FOTF: Ryan Zimmerman and Tom Verducci

The Nationals have signed Ryan Zimmerman to two contracts since his rookie deal in 2005. Before the 2009 season, Zimmerman signed a 5-year, $45-million contract. Only three years later, in 2012, Zimmerman signed a 6-year, $100-million extension that runs through 2019.

In 2009, Tom Verducci of Sports Illustrated took on the deal after it was signed, and in 2012 he wrote about it just before an actual deal came together. In both cases, he criticized the Nationals and, by extension, Zimmerman. In both cases, he was wrong in a myriad of ways, but mostly in a narrative he just couldn’t let go.

In the first case, Verducci compared Zimmerman to Edwin Encarnacion, whose new deal at the time was $7.6 million for two years. Encarnacion has hit 78 home runs with a .923 OPS for the Blue Jays in the last two seasons, but in 2009, he was coming off a career year in 2008 in which his OPS was .807. Additionally, his defense at third base was bad enough to earn him the moniker “E-5.”

Verducci’s analysis began poorly:

  • “They were born a year apart.” True, in that Encarnacion was born in 1983 and Zimmerman in 1984. But the former was born on January 7 and the latter on September 28, so you’re really talking nearly two years. And note that Verducci’s language leaves the identity of the younger player, which is Zimmerman, ambiguous.
  • “Both are third basemen.” True, but how well did they play their position? Zimmerman’s defensive reputation (at the time) was already sterling, and the numbers backed it up. Meanwhile, Encarnacion had the aforementioned nickname and a career 74 errors and negative-37 DRS. Even now, Zimmerman at least still plays at third base, while Encarnacion doesn’t even see the field most days now, mostly playing as the designated hitter.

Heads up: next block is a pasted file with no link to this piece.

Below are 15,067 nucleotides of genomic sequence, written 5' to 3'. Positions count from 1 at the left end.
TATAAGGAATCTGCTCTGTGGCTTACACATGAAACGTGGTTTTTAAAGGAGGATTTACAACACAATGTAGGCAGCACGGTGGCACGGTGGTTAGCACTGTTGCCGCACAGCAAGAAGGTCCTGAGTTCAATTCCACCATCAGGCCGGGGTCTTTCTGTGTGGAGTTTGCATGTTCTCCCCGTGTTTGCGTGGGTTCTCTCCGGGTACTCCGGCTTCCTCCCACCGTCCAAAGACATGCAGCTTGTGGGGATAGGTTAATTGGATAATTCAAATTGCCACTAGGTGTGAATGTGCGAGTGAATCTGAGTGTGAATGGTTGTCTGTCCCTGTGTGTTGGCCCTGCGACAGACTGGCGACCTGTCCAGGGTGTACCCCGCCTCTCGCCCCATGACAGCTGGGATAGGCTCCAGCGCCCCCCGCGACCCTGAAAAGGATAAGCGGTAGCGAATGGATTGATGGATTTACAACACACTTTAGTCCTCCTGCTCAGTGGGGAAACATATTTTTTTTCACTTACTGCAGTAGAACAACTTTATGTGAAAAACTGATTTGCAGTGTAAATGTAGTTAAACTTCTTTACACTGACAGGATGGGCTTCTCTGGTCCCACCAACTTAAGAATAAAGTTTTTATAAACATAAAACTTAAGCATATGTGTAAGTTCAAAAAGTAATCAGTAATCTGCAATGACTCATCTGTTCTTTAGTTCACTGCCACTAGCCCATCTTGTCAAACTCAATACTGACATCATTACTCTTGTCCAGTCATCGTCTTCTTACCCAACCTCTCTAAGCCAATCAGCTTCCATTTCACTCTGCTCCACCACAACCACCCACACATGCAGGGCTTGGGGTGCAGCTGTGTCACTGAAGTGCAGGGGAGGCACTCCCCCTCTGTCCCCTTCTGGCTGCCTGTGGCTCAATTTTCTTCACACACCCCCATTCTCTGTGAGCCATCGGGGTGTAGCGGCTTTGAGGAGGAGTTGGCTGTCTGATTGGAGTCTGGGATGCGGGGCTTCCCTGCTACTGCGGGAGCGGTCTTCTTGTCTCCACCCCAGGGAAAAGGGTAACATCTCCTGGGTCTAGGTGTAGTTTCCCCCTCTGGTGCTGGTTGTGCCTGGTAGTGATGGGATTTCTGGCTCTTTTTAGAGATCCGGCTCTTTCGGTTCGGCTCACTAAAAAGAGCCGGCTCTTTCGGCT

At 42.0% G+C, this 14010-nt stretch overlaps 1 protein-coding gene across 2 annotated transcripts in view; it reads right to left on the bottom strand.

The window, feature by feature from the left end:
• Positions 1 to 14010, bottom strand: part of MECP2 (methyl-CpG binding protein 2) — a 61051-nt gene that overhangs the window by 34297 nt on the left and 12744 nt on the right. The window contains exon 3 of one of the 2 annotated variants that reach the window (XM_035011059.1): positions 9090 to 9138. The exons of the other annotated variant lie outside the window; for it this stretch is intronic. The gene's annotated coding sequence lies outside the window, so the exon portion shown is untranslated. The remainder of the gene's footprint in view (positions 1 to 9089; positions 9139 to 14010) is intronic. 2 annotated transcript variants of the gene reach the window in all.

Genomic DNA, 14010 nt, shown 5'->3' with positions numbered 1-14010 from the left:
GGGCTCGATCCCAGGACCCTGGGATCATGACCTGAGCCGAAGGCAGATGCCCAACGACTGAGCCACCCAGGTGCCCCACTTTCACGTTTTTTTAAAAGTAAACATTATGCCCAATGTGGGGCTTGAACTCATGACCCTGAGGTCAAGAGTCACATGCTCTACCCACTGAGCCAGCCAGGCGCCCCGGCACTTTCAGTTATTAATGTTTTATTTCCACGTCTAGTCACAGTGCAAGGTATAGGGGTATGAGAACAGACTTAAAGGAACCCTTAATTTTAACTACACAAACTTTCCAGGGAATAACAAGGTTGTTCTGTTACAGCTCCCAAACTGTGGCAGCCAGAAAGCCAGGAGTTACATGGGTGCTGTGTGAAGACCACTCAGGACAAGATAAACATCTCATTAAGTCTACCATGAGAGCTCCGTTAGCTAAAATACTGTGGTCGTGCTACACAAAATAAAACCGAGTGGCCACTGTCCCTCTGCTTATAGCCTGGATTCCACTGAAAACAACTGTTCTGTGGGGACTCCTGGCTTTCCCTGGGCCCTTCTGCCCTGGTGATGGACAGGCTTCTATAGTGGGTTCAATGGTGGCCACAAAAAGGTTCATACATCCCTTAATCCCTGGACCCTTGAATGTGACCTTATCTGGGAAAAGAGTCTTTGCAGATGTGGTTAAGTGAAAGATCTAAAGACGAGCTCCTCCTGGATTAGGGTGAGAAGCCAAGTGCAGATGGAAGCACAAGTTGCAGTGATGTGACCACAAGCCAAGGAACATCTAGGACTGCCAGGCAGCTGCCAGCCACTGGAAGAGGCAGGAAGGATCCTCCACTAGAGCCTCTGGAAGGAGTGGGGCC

Verducci then pointed to their similar stat lines on offense, as if his age and position points held water, which they didn’t.
Verducci’s theory at the time was that the Nationals were “trying to gain some traction” who needed a “face of the franchise.” It’s a sort of pet theory of his, as he came back to it three years later.
Verducci’s conclusion here ended up hilarious in hindsight, as he noted that Zimmerman’s “OPS+ [had] declined three straight years since his 20-game cameo in 2005.” In 2009, Zimmerman would hit .292/.364/.525, make the All Star Game, and post 7.3 WAR, while Encarnacion was traded to Toronto at the deadline having played 43 games and hitting .209/.333/.374 with a negative WAR. It took two more years before comparisons between the two players stopped being laughable. I don’t think we can give Verducci too much credit.
Forward to 2012, and Verducci would still be on about Zimmerman’s “perceived value as a ‘franchise player'” while arguing against an extension, pointing to Zimmerman’s durability (actually a good point!) and comparing him unfavorably to David Wright and Eric Chavez before returning once again to the idea of the “face of the franchise.”